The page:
Last week we gave you an outline of Brits’ 2016 New Year’s resolutions, courtesy of our YourVoice panellists and we’ll be following up with them in due course to see how they’ve fared. We actually asked the same question of our Future of Christmas respondents exactly one year ago and what has struck me most about the differences from then to now is the noticeable shift towards the positive.
Last year, there were many reactive and slightly embarrassed nods to lose weight, start exercising, or hide any other number of perceived sins. Last week there were fewer of these and instead declarations of a new, positive, mindful way of living. This wasn’t confined to urban millennial types wearing Lululemon with their kale smoothie in hand, either.
With a bit of help from our resident Semiotics expert, Denise; I started to map the codes from 2015 to 2016, and have noticed a significant shift from the residual areas of reactive transformation, to dominant codes of transcendence and preservation.
In 2016 we have the emergent theme of acceptance (“I am happy with who I am and wish to continue in this vein”) – which is undoubtedly set to grow further. ‘Mindful me’ is now mainstream. The main points of improvement for our community?
- Balanced lifestyle – sleep, career, family, social and health
- Supporting others – whether it be family, friends, charities or other good causes.
The idea of being a more central part of a wider support network is surprisingly altruistic, however the more interesting concept for me is that of a balanced lifestyle. There are numerous stats out there about how we spend 312 hours a day consuming media; and articles declaring that we as a nation now from birth have smartphones glued to our palms and iPads for eyelids. Source: my head, but you see what I’m getting at.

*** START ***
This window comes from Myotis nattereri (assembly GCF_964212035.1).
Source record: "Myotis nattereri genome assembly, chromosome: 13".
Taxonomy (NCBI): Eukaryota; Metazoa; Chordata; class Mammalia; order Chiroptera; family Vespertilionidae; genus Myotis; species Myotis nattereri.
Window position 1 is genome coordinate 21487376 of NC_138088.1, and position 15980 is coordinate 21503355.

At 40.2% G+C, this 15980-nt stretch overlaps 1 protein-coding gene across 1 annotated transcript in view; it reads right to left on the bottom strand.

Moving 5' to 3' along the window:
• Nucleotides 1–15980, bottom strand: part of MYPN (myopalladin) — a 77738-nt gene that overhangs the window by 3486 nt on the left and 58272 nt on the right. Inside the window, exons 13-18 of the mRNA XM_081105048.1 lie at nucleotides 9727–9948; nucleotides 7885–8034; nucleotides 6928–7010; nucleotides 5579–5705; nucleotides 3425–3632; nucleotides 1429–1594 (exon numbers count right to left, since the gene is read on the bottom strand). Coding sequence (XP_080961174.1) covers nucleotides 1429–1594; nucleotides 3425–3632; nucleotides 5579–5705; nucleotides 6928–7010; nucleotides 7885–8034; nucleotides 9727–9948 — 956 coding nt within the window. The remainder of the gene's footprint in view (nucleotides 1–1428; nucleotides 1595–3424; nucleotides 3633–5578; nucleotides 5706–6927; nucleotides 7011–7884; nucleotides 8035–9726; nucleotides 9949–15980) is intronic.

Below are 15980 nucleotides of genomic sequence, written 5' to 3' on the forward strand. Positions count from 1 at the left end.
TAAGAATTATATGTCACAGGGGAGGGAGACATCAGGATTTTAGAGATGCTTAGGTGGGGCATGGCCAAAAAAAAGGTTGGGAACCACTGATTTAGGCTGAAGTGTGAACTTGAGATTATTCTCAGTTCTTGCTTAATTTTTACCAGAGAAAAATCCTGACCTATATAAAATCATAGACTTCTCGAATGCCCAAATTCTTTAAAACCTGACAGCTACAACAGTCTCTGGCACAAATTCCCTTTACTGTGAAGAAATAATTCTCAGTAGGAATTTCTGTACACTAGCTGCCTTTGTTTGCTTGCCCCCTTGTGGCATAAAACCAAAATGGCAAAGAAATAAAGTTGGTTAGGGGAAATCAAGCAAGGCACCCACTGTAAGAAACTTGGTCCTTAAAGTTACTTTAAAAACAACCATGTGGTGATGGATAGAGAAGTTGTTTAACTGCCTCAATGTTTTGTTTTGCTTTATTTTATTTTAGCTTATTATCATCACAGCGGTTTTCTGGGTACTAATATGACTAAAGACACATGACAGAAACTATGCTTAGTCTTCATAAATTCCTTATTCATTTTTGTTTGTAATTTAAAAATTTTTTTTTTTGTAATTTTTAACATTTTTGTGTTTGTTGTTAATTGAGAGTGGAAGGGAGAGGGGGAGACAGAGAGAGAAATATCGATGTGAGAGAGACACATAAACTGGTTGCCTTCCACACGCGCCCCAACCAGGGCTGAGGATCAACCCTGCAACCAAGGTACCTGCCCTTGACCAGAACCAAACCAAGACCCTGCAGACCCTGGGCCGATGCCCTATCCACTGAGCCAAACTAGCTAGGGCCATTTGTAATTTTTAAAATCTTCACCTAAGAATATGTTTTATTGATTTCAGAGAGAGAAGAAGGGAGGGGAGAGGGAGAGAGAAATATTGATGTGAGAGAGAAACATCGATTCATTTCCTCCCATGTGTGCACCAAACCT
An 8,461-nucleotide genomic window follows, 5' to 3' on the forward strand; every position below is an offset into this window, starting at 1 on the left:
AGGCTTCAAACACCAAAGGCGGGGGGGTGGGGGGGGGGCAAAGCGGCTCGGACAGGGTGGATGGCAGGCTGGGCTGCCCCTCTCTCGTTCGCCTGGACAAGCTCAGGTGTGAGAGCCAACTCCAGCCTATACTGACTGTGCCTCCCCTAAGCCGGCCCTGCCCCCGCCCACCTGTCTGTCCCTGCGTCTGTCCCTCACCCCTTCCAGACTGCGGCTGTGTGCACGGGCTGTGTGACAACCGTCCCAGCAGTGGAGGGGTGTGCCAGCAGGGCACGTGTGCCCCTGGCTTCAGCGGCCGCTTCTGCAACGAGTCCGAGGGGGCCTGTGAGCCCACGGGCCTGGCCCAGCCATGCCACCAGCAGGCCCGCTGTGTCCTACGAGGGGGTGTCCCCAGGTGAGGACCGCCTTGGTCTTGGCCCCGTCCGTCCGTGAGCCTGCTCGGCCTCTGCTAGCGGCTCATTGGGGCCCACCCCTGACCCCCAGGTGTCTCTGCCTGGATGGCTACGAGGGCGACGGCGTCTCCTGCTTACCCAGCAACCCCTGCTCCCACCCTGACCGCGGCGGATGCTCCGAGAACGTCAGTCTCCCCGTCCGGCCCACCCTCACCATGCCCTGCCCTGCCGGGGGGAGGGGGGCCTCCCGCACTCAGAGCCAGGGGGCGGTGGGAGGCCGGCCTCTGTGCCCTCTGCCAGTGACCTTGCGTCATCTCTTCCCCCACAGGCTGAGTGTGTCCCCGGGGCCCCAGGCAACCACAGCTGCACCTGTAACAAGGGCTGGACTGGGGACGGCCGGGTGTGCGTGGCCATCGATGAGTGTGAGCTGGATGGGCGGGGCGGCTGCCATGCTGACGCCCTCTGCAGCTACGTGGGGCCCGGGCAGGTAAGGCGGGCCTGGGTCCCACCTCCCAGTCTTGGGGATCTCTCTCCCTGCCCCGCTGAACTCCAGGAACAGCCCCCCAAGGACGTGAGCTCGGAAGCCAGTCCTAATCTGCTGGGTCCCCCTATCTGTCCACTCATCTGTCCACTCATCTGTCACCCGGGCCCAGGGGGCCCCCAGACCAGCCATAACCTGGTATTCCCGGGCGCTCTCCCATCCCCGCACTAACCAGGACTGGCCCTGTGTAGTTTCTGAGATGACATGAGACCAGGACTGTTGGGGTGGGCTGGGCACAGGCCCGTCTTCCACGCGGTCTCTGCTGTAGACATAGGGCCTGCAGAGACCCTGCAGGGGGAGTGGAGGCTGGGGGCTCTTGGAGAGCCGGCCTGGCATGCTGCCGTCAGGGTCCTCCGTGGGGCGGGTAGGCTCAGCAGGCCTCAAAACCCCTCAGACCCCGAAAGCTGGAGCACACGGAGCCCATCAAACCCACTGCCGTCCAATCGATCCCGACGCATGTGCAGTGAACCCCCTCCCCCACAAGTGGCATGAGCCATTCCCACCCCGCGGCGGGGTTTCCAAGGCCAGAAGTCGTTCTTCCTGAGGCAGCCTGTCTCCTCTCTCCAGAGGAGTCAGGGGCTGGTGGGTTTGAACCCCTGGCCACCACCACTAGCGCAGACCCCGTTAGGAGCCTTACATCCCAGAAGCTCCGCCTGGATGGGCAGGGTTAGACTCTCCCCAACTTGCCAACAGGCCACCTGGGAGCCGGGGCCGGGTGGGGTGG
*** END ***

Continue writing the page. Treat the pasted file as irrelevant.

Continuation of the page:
According to the Future Foundation, 52% of Brits wish that they could better manage their mood and emotions. This starts with lifestyle. Recent studies have found that initiatives such as flexible working can have a counter-intuitive effect, actually making you ill. The always-on culture is doing our nervous systems and psychological functions no good (source: The Guardian). This is fuelled by our over reliance on smart devices and a fear of missing out that prior generations simply cannot comprehend. Add to this the common parenting/career guilt of many working mothers (source: Mail Online) and it is easy to see why many Brits are choosing to find balance in their lives this year. Brits are shifting the emphasis to improving life for ourselves, rather than improving ourselves for life.
New Year aside, this represents a change in the status quo. Brands can benefit greatly from considering the nuance between these areas and adapting their messaging to suit. We are already seeing this in the dieting and beauty worlds, but which other categories can follow?